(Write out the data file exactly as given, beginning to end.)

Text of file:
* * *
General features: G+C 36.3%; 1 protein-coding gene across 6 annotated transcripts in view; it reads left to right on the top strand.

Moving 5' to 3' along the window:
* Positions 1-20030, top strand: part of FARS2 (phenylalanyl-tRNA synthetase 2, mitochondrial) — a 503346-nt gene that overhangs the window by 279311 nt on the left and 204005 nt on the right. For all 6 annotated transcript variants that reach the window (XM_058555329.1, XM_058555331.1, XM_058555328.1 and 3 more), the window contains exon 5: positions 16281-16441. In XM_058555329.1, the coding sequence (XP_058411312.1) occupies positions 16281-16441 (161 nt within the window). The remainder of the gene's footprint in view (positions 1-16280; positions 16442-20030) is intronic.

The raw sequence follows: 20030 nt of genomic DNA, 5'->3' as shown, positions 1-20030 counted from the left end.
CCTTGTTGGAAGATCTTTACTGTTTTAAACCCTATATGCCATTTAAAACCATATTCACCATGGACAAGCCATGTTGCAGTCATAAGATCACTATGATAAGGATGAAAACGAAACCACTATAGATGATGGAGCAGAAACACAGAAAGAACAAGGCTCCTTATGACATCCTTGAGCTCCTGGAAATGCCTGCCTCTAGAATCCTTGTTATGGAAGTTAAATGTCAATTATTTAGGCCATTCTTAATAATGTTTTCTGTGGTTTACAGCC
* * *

General features: G+C 36.3%; 1 protein-coding gene across 6 annotated transcripts in view; it reads left to right on the top strand.

Moving 5' to 3' along the window:
* Positions 1-20030, top strand: part of FARS2 (phenylalanyl-tRNA synthetase 2, mitochondrial) — a 503346-nt gene that overhangs the window by 279311 nt on the left and 204005 nt on the right. For all 6 annotated transcript variants that reach the window (XM_058555329.1, XM_058555331.1, XM_058555328.1 and 3 more), the window contains exon 5: positions 16281-16441. In XM_058555329.1, the coding sequence (XP_058411312.1) occupies positions 16281-16441 (161 nt within the window). The remainder of the gene's footprint in view (positions 1-16280; positions 16442-20030) is intronic.

The raw sequence follows: 20030 nt of genomic DNA, 5'->3' as shown, positions 1-20030 counted from the left end.
CCTTGTTGGAAGATCTTTACTGTTTTAAACCCTATATGCCATTTAAAACCATATTCACCATGGACAAGCCATGTTGCAGTCATAAGATCACTATGATAAGGATGAAAACGAAACCACTATAGATGATGGAGCAGAAACACAGAAAGAACAAGGCTCCTTATGACATCCTTGAGCTCCTGGAAATGCCTGCCTCTAGAATCCTTGTTATGGAAGTTAAATGTCAATTATTTAGGCCATTCTTAATAATGTTTTCTGTGGTTTACAGCC